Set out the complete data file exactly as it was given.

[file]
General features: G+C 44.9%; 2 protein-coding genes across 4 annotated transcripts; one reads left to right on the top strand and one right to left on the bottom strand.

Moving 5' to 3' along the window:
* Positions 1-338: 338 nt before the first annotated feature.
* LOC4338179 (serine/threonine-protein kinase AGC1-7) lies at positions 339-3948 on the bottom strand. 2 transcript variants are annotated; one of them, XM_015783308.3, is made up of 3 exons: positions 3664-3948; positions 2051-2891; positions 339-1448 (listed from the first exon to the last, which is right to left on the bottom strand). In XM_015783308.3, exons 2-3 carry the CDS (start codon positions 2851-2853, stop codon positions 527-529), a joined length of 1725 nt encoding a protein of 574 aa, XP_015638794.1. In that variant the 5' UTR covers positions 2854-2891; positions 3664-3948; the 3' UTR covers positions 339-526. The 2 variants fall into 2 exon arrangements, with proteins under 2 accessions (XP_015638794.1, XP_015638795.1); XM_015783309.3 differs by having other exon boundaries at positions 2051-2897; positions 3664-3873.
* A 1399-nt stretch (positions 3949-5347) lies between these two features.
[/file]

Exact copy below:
General features: G+C 44.9%; 2 protein-coding genes across 4 annotated transcripts; one reads left to right on the top strand and one right to left on the bottom strand.

Moving 5' to 3' along the window:
* Positions 1-338: 338 nt before the first annotated feature.
* LOC4338179 (serine/threonine-protein kinase AGC1-7) lies at positions 339-3948 on the bottom strand. 2 transcript variants are annotated; one of them, XM_015783308.3, is made up of 3 exons: positions 3664-3948; positions 2051-2891; positions 339-1448 (listed from the first exon to the last, which is right to left on the bottom strand). In XM_015783308.3, exons 2-3 carry the CDS (start codon positions 2851-2853, stop codon positions 527-529), a joined length of 1725 nt encoding a protein of 574 aa, XP_015638794.1. In that variant the 5' UTR covers positions 2854-2891; positions 3664-3948; the 3' UTR covers positions 339-526. The 2 variants fall into 2 exon arrangements, with proteins under 2 accessions (XP_015638794.1, XP_015638795.1); XM_015783309.3 differs by having other exon boundaries at positions 2051-2897; positions 3664-3873.
* A 1399-nt stretch (positions 3949-5347) lies between these two features.